ACP Internist Blog


Monday, May 17, 2021

Is my new doctor qualified?

When one applies for a job or a position, it is expected that the interviewer will assess if the applicant has the necessary skill set and experience. Doesn't this make sense? Consider these examples.

A clarinetist applies for a position in a symphony orchestra. While many criteria will be assessed, he will surely need to audition to demonstrate his musicianship. Would he ever be hired without playing a note?

A college student wants to join the swim team. The applicant can expect to show off her speed and technique as she cuts across the pool. Would any coach accept a new swim team member without watching her swim?

A journalist for a town paper applies for a job at a large metropolitan newspaper. The interviewing editor will surely review the applicant's prior work product to gauge his competence and suitability for the new position. Would an editor bring on a new reporter without ever reviewing his writings?

A college graduates applies to the State Department as a translator. Would such a hire ever occur without determining if the applicant has the requisite language skills?

So how does the medical profession hire on new medical professionals? I should certainly know this since I've been in the trade for 3 decades and have had enough job interviews to know how the process works. I'll ask readers to peruse the following 5 sample gastroenterologist applicant questions. Can you spot the ones I was asked during my prior job interviews?

Which antibiotics do you typically prescribe for diverticulitis?

What is your age cutoff for offering screening colonoscopies?

What is your complication rate for colonoscopy and other medical procedures?

When is the right time to prescribe steroids in Crohn's disease?

Does a patient who is having a gallstone attack and a fever need to be hospitalized?

Which ones were I asked? None of the above. For reasons I cannot easily explain, I have never been asked any medical question during any prior job interview. Similarly, when I have interviewed job applicants myself, I have never queried them on any medical issue. The profession, at least in my experience, assumes that physician applicants have all of the necessary medical skills and knowledge, even though this does not seem to make much sense. Shouldn't the applicant at the very least be asked to review case histories of assorted patients and to comment? It seems it's a lot tougher to get a job as a clarinetist than as a gastroenterologist. Does this put your mind at ease?

This post by Michael Kirsch, MD, FACP, appeared at MD Whistleblower. Dr. Kirsch is a full time practicing physician and writer who addresses the joys and challenges of medical practice, including controversies in the doctor-patient relationship, medical ethics and measuring medical quality. When he's not writing, he's performing colonoscopies.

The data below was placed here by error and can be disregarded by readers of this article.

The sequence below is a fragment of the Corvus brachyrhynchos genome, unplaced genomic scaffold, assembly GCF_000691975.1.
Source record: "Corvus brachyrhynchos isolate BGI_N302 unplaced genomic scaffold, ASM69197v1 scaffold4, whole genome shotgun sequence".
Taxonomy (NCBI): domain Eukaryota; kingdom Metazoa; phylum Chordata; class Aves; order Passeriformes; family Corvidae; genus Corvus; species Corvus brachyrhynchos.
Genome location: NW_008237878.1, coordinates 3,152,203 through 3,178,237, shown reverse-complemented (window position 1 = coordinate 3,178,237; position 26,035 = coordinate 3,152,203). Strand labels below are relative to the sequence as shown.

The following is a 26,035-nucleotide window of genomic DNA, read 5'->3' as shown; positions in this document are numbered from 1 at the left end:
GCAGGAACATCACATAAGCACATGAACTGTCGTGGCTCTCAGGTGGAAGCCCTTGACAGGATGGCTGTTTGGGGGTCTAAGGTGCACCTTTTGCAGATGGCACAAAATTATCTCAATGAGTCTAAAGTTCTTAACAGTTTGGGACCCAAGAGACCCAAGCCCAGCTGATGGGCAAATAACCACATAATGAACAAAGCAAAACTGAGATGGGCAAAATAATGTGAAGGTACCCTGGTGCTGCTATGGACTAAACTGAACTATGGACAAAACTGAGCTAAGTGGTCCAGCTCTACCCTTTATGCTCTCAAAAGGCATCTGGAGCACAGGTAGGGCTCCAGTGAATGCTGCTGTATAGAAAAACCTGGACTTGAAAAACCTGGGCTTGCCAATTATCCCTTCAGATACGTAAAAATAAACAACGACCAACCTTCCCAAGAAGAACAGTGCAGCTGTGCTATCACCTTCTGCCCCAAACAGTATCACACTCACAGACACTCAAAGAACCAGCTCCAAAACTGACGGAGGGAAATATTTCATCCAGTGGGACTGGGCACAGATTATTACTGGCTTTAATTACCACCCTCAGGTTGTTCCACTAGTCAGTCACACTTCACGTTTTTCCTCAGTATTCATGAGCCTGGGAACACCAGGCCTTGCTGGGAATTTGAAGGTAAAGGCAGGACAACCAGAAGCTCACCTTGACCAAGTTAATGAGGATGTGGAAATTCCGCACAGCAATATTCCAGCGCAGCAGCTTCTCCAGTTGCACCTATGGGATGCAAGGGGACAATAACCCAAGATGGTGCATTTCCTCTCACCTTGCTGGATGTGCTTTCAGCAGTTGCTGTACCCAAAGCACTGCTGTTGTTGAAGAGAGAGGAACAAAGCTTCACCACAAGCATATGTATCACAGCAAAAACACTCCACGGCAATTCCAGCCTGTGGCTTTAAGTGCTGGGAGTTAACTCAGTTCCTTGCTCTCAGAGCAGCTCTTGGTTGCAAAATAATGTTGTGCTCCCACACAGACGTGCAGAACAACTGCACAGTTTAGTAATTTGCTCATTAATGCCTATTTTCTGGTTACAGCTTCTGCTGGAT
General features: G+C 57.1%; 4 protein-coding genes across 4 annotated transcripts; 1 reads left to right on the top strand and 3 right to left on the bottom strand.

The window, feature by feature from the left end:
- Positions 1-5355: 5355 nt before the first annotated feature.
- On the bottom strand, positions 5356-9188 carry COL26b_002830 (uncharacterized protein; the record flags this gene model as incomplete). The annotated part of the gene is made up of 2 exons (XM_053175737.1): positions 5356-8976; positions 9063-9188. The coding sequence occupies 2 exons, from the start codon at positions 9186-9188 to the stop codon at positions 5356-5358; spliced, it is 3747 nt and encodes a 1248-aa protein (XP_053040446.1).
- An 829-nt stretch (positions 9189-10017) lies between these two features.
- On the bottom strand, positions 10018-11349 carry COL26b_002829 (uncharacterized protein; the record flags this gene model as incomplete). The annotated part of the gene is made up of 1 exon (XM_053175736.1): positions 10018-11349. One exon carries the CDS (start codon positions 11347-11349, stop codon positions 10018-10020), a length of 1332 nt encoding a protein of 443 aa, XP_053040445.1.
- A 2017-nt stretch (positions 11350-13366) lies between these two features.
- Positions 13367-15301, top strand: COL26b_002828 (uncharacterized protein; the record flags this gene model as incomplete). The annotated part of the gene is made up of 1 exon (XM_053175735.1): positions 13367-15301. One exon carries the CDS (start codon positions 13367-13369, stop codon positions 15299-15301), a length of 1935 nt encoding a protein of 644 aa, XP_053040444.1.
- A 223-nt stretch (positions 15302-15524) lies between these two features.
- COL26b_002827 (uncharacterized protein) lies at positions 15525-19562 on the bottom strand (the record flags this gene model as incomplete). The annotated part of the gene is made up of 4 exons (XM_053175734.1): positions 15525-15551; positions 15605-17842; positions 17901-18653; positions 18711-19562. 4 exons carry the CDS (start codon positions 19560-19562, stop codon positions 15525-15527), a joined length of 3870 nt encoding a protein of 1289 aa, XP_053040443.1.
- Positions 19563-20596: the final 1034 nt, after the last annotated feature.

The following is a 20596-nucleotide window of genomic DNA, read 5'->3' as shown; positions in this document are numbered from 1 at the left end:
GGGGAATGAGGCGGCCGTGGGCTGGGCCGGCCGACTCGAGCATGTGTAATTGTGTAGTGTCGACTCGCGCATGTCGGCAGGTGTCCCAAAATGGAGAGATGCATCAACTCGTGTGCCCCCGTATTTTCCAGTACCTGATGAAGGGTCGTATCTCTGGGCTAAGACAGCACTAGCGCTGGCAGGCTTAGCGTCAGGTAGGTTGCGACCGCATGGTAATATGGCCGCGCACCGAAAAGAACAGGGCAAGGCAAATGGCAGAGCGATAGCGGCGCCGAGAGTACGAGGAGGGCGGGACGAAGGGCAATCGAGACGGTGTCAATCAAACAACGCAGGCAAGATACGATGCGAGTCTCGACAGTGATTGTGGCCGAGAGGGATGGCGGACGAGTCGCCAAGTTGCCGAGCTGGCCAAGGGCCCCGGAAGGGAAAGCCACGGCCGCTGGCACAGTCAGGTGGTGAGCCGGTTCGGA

Tuesday, April 20, 2021

Some thoughts on diagnostic reasoning

Yesterday I tweeted about our success in making some worthwhile diagnoses in the category of unusual presentations of common diseases. As I consider these successes, the principles of diagnostic aggressiveness become central to my thoughts.

For arguments sake let's imagine three types of diagnostic reasoning. The first occurs when there is no diagnosis but we know something is wrong. These patients generally require a broad differential and much clinical thought. We often go back and collect more history, repeat the physical exam and think broadly about labs and imaging. We often need several consultants and often biopsies.

The second version includes the majority of patients – a straightforward diagnosis. We need not spend much time on diagnosis unless the respond to treatment raises warnings that we might have the wrong diagnosis.

The third version involves patients whose presentation involves some subtleties. These are the patients who too often do not stimulate diagnostic curiosity. Yet, when we pay attention to the subtle clues, we often reopen the diagnostic process. The most fulfilling diagnoses that I and my teams have made occur in this latter category.

This fits an Osler quote, “The value of experience is not in seeing much, but in seeing wisely.” The astute diagnostician observes a lab, or physical finding, or imaging finding that does not fit the assumed diagnosis, and has courage to question that diagnosis. Sometimes the trigger finding does not yield a new diagnosis, but we still have the responsibility to wonder, think, and pursue another diagnostic possibility.

We have presented two such cases in our @unremarkablelab YouTube videos: https://t.co/EWwezNBhiE and – https://www.youtube.com/channel/UCVQ3Na5zXk5lpdUfPKhZ_Ew

db is the nickname for Robert M. Centor, MD, MACP. db stands both for Dr. Bob and da boss. He is an academic general internist at the University of Alabama School of Medicine, and the former Regional Dean for the Huntsville Regional Medical Campus of UASOM. He still makes inpatient rounds regularly at the Birmingham VA and Huntsville Hospital. His current titles are Professor-Emeritus and Chair-Emeritus of the ACP Board of Regents. This post originally appeared at his blog, db's Medical Rants.
Monday, March 29, 2021

Imagining the post-pandemic workplace

Millions of Americans are working remotely during the pandemic. Many of them would have never believed that they could perform their jobs away from the office. I'm one of them. But we all now acknowledge that the basic structure and function of the workplace has been forever altered. This transformation was inevitable, but the pandemic was a potent catalyst to bring it about at, shall I say, “Warp Speed”? Did we really believe that in a world with remote robotic surgery, driverless cars, personalized genetic medicine, exploration of Mars, Alexa and the explosion of artificial intelligence, that we would continue to commute to brick-and-mortar offices each day? It was only a matter of time before the physical workplace would be recalibrated.